TIPP CITY — At their meeting Monday, the Tipp City Board of Education hired a new treasurer and a new principal.
New treasurer David Stevens joins the district from the Oakwood City Schools District, where he was the assistant treasurer.
“I’m very happy to be here and I’m so excited for what lies ahead with the district,” Stevens said. He originally started as an auditor with the Auditor of State’s office before he began working for school districts.
He will replace Gina Helmick, who left the district for Huber Heights City Schools. Stevens will be paid $85,000 a year.
The board also hired a new principal for Broadway Elementary, Tina Smith.
“I’m very excited about the new position,” Smith said. “I have some big shoes to fill, I know, but I’m really excited.
Before joining the district, Smith taught at Vandalia-Butler Schools. She fills the position previously held by Galen Gingerich, who is now the district’s assistant superintedent. Smith is a Tipp City resident with children in the district. She will be paid $79,000 a year.
The board welcomed the new hires to the district.
The board also touched on the ongoing facilities discussion Monday night. Mike Ruetschle of Ruetschle Architects presented the board with some new options for facilities construction.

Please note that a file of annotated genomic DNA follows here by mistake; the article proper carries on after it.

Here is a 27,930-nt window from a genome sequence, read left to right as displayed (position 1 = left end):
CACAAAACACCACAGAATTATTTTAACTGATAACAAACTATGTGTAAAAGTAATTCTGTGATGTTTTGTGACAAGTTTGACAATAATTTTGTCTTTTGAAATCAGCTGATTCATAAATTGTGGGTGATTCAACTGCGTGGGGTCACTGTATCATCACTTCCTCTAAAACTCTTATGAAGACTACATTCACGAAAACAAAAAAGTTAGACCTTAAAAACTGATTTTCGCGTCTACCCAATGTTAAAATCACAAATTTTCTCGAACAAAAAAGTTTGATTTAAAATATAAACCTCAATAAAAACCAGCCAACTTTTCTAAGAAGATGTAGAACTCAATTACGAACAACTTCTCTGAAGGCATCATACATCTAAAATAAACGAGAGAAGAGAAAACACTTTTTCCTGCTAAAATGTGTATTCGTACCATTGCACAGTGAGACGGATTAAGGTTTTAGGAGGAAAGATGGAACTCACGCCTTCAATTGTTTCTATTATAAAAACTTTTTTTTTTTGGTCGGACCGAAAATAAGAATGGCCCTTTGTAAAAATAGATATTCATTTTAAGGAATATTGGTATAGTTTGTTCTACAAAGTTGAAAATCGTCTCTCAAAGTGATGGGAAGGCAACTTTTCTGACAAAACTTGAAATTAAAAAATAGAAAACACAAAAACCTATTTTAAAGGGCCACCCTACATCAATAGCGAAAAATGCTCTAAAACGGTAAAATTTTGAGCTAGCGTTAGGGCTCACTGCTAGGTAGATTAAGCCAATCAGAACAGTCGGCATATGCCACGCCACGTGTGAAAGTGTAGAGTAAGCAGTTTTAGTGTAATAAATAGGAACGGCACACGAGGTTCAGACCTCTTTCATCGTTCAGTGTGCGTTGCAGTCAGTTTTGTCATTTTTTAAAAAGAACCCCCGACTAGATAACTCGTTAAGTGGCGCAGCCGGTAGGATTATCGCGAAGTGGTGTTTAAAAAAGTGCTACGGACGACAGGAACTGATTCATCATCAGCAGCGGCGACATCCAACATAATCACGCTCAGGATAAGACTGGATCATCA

District officials discussed the possibility of a project that could be completed in multiple phases. The district is also considering moving forward without state funding.
“We began looking at that due to some state adjustments on funding that had come to us as we were kind of in the eleventh hour,” Superintendent Gretta Kumpf said.
Instead of the kindergarten through eighth grade building previously agreed upon, the district is now looking at building a new kindergarten through third grade building at the Broadway site.
“Then we’d have a second phase at some point in the future to deal with grade fourth through eighth, whether that’s renovating L.T. Ball or the middle school or building new,” Ruetschle said.
This phased approach would address the buildings that are in the worst shape first, Ruetschle explained.
If the district were to take this approach with just local dollars, the estimate cost would be $27.86 million, requiring a levy of 3.9 mills. This option would include the demolition of Broadway and Tipp Central, swing space (a temporary occupancy for students and staff during construction), the construction of a new K-3 building, and the demolition of Nevin Coppock once construction is complete.
If the district received state co-funding, the state share of the $25.7 million, 3.7 mill project would be $5.6 million, Ruetschle said. The state would not fund swing space and would require an extra half-mill for future building upkeep. The district would also have $5.3 million in locally funded initiatives.
If the district goes forward without state funding and moves quickly, new buildings could be ready for students to move into by 2018, Ruetschle said. With state funding, it would be several more years before construction could begin.
The next facilities commission meeting will be held on Aug. 6 in the Broadway gymnasium at 6:30 p.m.
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